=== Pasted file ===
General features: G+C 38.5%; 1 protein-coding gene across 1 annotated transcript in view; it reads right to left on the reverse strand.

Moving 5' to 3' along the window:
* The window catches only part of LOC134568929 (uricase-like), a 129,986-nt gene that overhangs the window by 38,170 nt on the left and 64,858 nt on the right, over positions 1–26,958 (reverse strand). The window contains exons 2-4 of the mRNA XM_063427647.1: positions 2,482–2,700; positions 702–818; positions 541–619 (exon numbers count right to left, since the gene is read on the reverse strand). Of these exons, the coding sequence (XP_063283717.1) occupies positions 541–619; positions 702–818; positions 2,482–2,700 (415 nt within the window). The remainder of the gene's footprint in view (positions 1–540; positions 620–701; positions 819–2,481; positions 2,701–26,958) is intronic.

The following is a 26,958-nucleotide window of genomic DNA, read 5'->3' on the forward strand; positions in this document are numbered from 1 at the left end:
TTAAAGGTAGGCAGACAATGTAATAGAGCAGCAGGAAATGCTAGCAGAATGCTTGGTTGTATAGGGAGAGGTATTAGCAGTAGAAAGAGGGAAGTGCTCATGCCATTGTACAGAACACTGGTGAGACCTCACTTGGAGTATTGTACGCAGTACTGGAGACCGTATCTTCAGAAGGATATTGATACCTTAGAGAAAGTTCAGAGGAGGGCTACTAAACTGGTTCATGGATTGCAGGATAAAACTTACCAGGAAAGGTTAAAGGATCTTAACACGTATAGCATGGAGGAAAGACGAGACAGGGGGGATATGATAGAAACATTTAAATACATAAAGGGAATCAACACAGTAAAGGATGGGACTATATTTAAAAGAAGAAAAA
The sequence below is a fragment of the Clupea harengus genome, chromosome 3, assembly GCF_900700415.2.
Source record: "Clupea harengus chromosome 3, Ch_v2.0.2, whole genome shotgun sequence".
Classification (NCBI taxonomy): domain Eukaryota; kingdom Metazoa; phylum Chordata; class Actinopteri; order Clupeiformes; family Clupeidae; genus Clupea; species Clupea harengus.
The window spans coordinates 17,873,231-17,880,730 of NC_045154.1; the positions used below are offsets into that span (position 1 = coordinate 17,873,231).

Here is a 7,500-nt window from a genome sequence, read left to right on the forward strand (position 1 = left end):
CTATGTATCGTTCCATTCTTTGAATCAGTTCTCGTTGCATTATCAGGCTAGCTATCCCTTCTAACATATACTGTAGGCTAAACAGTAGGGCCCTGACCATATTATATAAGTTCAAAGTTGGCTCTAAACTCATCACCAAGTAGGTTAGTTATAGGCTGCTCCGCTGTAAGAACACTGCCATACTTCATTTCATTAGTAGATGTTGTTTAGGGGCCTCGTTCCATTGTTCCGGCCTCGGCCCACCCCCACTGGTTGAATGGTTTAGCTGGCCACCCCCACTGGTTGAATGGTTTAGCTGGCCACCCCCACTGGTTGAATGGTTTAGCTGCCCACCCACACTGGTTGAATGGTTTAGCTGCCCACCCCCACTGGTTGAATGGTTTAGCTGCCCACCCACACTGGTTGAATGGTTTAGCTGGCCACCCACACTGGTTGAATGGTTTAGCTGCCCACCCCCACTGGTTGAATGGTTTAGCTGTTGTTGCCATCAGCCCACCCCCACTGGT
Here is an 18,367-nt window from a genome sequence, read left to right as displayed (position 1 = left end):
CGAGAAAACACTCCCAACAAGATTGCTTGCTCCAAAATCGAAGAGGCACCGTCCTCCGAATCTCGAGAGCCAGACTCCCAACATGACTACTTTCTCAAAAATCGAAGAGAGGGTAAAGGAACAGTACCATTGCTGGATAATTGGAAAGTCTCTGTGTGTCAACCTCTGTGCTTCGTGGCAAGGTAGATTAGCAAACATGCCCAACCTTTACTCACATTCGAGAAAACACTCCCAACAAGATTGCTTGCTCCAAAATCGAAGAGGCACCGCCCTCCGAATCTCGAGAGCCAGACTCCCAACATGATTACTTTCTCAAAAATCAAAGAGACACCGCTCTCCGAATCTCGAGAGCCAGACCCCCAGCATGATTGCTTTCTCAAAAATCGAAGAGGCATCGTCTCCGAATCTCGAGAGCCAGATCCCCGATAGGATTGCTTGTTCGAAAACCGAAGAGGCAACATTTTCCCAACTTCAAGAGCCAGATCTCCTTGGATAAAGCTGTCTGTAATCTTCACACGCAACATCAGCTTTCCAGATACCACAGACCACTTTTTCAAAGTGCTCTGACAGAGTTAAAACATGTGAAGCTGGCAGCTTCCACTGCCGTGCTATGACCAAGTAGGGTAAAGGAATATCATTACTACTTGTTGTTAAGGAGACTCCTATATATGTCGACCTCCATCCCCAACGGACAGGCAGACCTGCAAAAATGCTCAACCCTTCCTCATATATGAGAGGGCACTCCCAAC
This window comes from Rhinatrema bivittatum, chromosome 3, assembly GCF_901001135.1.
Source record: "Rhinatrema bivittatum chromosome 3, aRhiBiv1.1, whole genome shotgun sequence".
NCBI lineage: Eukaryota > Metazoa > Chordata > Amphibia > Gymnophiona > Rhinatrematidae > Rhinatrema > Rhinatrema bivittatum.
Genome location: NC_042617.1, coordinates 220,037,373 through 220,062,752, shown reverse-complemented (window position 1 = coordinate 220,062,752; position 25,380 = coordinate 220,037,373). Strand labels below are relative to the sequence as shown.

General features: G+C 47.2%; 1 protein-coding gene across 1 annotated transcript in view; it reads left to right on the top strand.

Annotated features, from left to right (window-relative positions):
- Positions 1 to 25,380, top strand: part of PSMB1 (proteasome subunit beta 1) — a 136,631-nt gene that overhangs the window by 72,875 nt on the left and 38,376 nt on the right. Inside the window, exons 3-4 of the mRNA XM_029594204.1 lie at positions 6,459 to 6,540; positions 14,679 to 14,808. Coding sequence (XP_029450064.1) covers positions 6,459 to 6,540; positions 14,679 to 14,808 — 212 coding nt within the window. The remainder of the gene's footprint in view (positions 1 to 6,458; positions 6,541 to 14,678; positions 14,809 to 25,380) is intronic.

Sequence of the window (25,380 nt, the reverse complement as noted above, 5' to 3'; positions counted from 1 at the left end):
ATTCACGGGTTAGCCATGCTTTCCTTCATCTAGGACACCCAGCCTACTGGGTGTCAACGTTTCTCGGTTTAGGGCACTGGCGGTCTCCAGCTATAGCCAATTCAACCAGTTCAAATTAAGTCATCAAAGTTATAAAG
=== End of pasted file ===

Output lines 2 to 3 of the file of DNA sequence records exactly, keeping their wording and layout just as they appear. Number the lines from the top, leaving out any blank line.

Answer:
Moving 5' to 3' along the window:
* The window catches only part of LOC134568929 (uricase-like), a 129,986-nt gene that overhangs the window by 38,170 nt on the left and 64,858 nt on the right, over positions 1–26,958 (reverse strand). The window contains exons 2-4 of the mRNA XM_063427647.1: positions 2,482–2,700; positions 702–818; positions 541–619 (exon numbers count right to left, since the gene is read on the reverse strand). Of these exons, the coding sequence (XP_063283717.1) occupies positions 541–619; positions 702–818; positions 2,482–2,700 (415 nt within the window). The remainder of the gene's footprint in view (positions 1–540; positions 620–701; positions 819–2,481; positions 2,701–26,958) is intronic.